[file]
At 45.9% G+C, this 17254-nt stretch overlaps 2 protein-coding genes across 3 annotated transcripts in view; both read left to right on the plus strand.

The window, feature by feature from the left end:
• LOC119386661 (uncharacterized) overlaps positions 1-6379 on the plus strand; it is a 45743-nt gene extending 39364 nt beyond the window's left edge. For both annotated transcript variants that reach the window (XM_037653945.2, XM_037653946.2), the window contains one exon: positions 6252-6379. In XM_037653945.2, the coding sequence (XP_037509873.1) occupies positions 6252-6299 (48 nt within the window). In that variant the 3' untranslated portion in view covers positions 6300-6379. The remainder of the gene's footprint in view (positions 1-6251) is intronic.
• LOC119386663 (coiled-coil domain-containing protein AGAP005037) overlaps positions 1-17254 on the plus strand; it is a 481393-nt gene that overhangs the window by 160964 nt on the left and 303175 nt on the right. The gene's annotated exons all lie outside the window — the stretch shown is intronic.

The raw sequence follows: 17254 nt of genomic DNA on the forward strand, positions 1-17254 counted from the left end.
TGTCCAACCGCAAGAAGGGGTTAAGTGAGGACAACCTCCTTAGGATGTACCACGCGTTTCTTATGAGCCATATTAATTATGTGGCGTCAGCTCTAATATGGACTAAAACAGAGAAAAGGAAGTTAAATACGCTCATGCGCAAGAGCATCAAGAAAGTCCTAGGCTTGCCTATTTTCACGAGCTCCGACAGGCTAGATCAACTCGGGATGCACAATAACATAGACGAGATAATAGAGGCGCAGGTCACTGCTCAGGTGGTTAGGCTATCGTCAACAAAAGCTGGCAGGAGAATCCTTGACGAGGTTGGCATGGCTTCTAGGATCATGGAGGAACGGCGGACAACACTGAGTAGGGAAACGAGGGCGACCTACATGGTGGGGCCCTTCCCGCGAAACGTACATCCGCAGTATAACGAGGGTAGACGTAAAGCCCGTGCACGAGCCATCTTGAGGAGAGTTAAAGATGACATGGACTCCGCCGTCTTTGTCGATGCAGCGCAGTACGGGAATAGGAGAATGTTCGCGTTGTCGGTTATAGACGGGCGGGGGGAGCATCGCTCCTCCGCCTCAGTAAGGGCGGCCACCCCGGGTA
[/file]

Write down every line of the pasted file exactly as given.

At 45.9% G+C, this 17254-nt stretch overlaps 2 protein-coding genes across 3 annotated transcripts in view; both read left to right on the plus strand.

The window, feature by feature from the left end:
• LOC119386661 (uncharacterized) overlaps positions 1-6379 on the plus strand; it is a 45743-nt gene extending 39364 nt beyond the window's left edge. For both annotated transcript variants that reach the window (XM_037653945.2, XM_037653946.2), the window contains one exon: positions 6252-6379. In XM_037653945.2, the coding sequence (XP_037509873.1) occupies positions 6252-6299 (48 nt within the window). In that variant the 3' untranslated portion in view covers positions 6300-6379. The remainder of the gene's footprint in view (positions 1-6251) is intronic.
• LOC119386663 (coiled-coil domain-containing protein AGAP005037) overlaps positions 1-17254 on the plus strand; it is a 481393-nt gene that overhangs the window by 160964 nt on the left and 303175 nt on the right. The gene's annotated exons all lie outside the window — the stretch shown is intronic.

The raw sequence follows: 17254 nt of genomic DNA on the forward strand, positions 1-17254 counted from the left end.
TGTCCAACCGCAAGAAGGGGTTAAGTGAGGACAACCTCCTTAGGATGTACCACGCGTTTCTTATGAGCCATATTAATTATGTGGCGTCAGCTCTAATATGGACTAAAACAGAGAAAAGGAAGTTAAATACGCTCATGCGCAAGAGCATCAAGAAAGTCCTAGGCTTGCCTATTTTCACGAGCTCCGACAGGCTAGATCAACTCGGGATGCACAATAACATAGACGAGATAATAGAGGCGCAGGTCACTGCTCAGGTGGTTAGGCTATCGTCAACAAAAGCTGGCAGGAGAATCCTTGACGAGGTTGGCATGGCTTCTAGGATCATGGAGGAACGGCGGACAACACTGAGTAGGGAAACGAGGGCGACCTACATGGTGGGGCCCTTCCCGCGAAACGTACATCCGCAGTATAACGAGGGTAGACGTAAAGCCCGTGCACGAGCCATCTTGAGGAGAGTTAAAGATGACATGGACTCCGCCGTCTTTGTCGATGCAGCGCAGTACGGGAATAGGAGAATGTTCGCGTTGTCGGTTATAGACGGGCGGGGGGAGCATCGCTCCTCCGCCTCAGTAAGGGCGGCCACCCCGGGTA